There has been lots of controversy over how much your child’s backpack is going to weigh.
How much does your child’s schoolbag weigh? It is suggested that a child’s schoolbag irrespective of their age their schoolbag should weigh about 10% of their body weight with a backpack style school bag.
When you move your child’s backpack after he or she drops it, does it feel like 20kgs? Maybe they’re complaining about shoulder and back pain?
Maybe you’ve noticed your child struggling to put it on, bending forward while carrying it? This could be a little sign that your child’s backpack is not suited to your child.
A backpack that is too heavy can cause your child to increase the natural curvatures on the spine, prompting upper back rounding, and a ‘forward head posture’, where the chin is poked further forward. Furthermore, slinging a bag over one shoulder can create muscular imbalances, as your child will be repetitively loading his/her body asymmetrically.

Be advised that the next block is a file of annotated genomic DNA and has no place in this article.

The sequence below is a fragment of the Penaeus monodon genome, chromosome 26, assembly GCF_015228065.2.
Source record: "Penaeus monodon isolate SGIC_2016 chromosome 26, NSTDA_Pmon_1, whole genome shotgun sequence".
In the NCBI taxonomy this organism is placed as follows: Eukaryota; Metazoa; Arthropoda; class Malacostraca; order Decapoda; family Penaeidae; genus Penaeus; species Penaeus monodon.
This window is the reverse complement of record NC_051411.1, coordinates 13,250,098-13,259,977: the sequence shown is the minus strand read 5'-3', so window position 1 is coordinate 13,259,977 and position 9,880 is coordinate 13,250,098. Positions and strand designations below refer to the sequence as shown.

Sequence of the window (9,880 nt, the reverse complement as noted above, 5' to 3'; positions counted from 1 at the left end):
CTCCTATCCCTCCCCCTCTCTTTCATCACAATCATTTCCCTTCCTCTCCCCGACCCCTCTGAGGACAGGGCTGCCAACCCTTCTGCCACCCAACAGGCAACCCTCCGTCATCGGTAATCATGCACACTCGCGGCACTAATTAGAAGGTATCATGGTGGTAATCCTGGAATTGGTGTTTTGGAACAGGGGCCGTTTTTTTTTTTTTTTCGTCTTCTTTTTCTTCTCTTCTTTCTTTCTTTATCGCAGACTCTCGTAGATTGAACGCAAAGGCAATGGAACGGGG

Backpacks that are too heavy can cause a lot of problems for kids, like back and shoulder pain, and poor posture.
Some tips to remember when fitting your child’s backpack can include:
- Wear both straps of the backpack- discourage a child from slinging on one shoulder, as this can create muscular imbalances which can lead to postural issues down the track.
- Place heavier items closer to your child’s back and lighter items in the pockets further away.
- Try and keep the backpack light- less than 10 percent of your child’s weight where possible.
- Encourage the child to be organised and only pack what the child needs for that day.
- Encourage your child to be physically active to keep his/her muscles and bones strong while they develop.
- Buy a backpack with wide and padded shoulder straps that are comfortable for your child
- Waist and chest straps help to transfer some of the load- so should be encouraged to use.
- Try not to buy a big backpack to ‘grow into’. To test to see if the backpack is too big when the child sits, the backpack should not extend higher than the child’s shoulders.
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